If your device is created but your image looks strange (e.g. nearly completely green), you probably need this.

If the application has V4L2 support but no pixelformat support then use the following command:

LD_PRELOAD=/usr/lib/libv4l/ application

If the application only supports the older version of V4L, use this command:

LD_PRELOAD=/usr/lib/libv4l/ application
Tip: You also might want to put a line like the following into /etc/profile or xprofile so you do not have to type that long command all the time: export LD_PRELOAD=/usr/lib/libv4l/ or export LD_PRELOAD=/usr/lib/libv4l/

For 32-bit multilib applications, install the lib32-v4l-utils package and replace /usr/lib/libv4l/ by /usr/lib32/libv4l/ in the above commands.

xawtv with NVIDIA card

If you are using an NVIDIA graphic card, and get an error like:

X Error of failed request:  XF86DGANoDirectVideoMode
 Major opcode of failed request:  139 (XFree86-DGA)
 Minor opcode of failed request:  1 (XF86DGAGetVideoLL)
 Serial number of failed request:  69
 Current serial number in output stream:  69

you should instead run it as xawtv -nodga.

Microsoft Lifecam Studio/Cinema

Under certain configurations, the Microsoft lifecam studio/cinema may request too much usb bandwidth and fail see Uvcvideo FAQ. In this case, change the buffering by loading the uvcvideo driver with quirks=0x80. Add it to /etc/modprobe.d/uvcvideo.conf :

## fix bandwidth issue for lifecam studio/cinema
options uvcvideo quirks=0x80
Note: If delays are visible in the logs, or the camera works periodically, this workaround should apply generally. Bigger values such as quirks=0x100 are possible.


When testing the webcam, note the following:

  • The echobot does not support videochat. Do not use it for testing your webcam.
  • Skype might recognize different video/camera devices (/dev/video*). These will be listed as something like integrated camera... in a dropdown menu in the camera settings. Try each camera and wait a few seconds, because it takes time to switch to a different camera.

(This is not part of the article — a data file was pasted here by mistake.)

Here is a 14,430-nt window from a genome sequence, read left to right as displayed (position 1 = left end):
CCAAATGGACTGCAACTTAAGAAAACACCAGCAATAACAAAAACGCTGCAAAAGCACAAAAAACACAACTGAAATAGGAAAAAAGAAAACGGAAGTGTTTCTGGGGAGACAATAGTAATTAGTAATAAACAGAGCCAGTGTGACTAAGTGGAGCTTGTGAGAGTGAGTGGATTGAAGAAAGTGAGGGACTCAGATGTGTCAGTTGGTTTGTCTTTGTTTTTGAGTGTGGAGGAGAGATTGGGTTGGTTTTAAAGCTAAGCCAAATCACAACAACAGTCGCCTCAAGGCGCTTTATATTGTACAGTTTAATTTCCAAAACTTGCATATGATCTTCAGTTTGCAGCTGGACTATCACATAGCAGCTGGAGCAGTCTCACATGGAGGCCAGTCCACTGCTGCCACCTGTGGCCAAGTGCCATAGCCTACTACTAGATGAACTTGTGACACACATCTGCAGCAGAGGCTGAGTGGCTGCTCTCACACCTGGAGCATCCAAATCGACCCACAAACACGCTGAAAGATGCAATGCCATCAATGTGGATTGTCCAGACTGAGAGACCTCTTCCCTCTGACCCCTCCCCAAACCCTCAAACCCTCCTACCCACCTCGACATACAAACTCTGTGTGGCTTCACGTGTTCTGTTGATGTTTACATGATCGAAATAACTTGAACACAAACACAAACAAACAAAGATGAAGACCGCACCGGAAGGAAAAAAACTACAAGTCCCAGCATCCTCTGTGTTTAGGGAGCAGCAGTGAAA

Check bandwidth used by USB webcams

When running multiple webcams on a single USB bus, they may saturate the bandwidth of the USB bus and not work properly. You can diagnose this with the usbtop tool from the usbtopAUR package.

Invert the video stream

If your video stream is inverted, you can make a new virtual video camera which inverts the inverted video. You need to install v4l-utils and also v4l2loopback-dkms. Create the virtual video camera:

# modprobe v4l2loopback

Check the name of the newly created camera:

$ v4l2-ctl --list-devices
Dummy video device (0x0000) (platform:v4l2loopback-000):

Then you can run ffmpeg to read from your actual webcam (here /dev/video0) and invert it and feed it to the virtual camera:

$ ffmpeg -f v4l2 -i /dev/video0 -vf "vflip" -f v4l2 /dev/video1

Here vflip inverts the video stream vertically. Use hflip to invert it horizontally.

Note that the format argument yuv420p might be needed to avoid an error, otherwise there might not be any video stream and a black screen will be shown [2]. In other words:

$ ffmpeg -f v4l2 -i /dev/video0 -vf "hflip,format=yuv420p" -f v4l2 /dev/video1

You can then use the "Dummy" camera in your applications instead of the "Integrated" camera.

Bad image quality

If you experience images being too bright, too dark, too exposed or any other, you can install v4l2ucpAUR to tweak your image output.

Logitech Quickcam Pro 9000

Install libwebcam-gitAUR to enable autofocus control. After the installation, disconnect and reconnect your camera to trigger the newly added udev rules.

Creality Webcam

Creality webcam is based on the Fullhan FH8852 chip used in many cheap 2MP cameras (USB ID 1d6c:0103), but its firmware requires a special sequence to enable it, otherwise you'll get a black screen. Trying to grab a frame using FFmpeg seems to properly initialize the device, making it work on other apps. You might have to try the following on both /dev/video0 and /dev/video2, and see which one produces a correct /tmp/test_img.jpg image:

$ ffmpeg -i /dev/video0 /tmp/test_img.jpg

Once done, the camera should work on web browser, applications like Cheese, etc.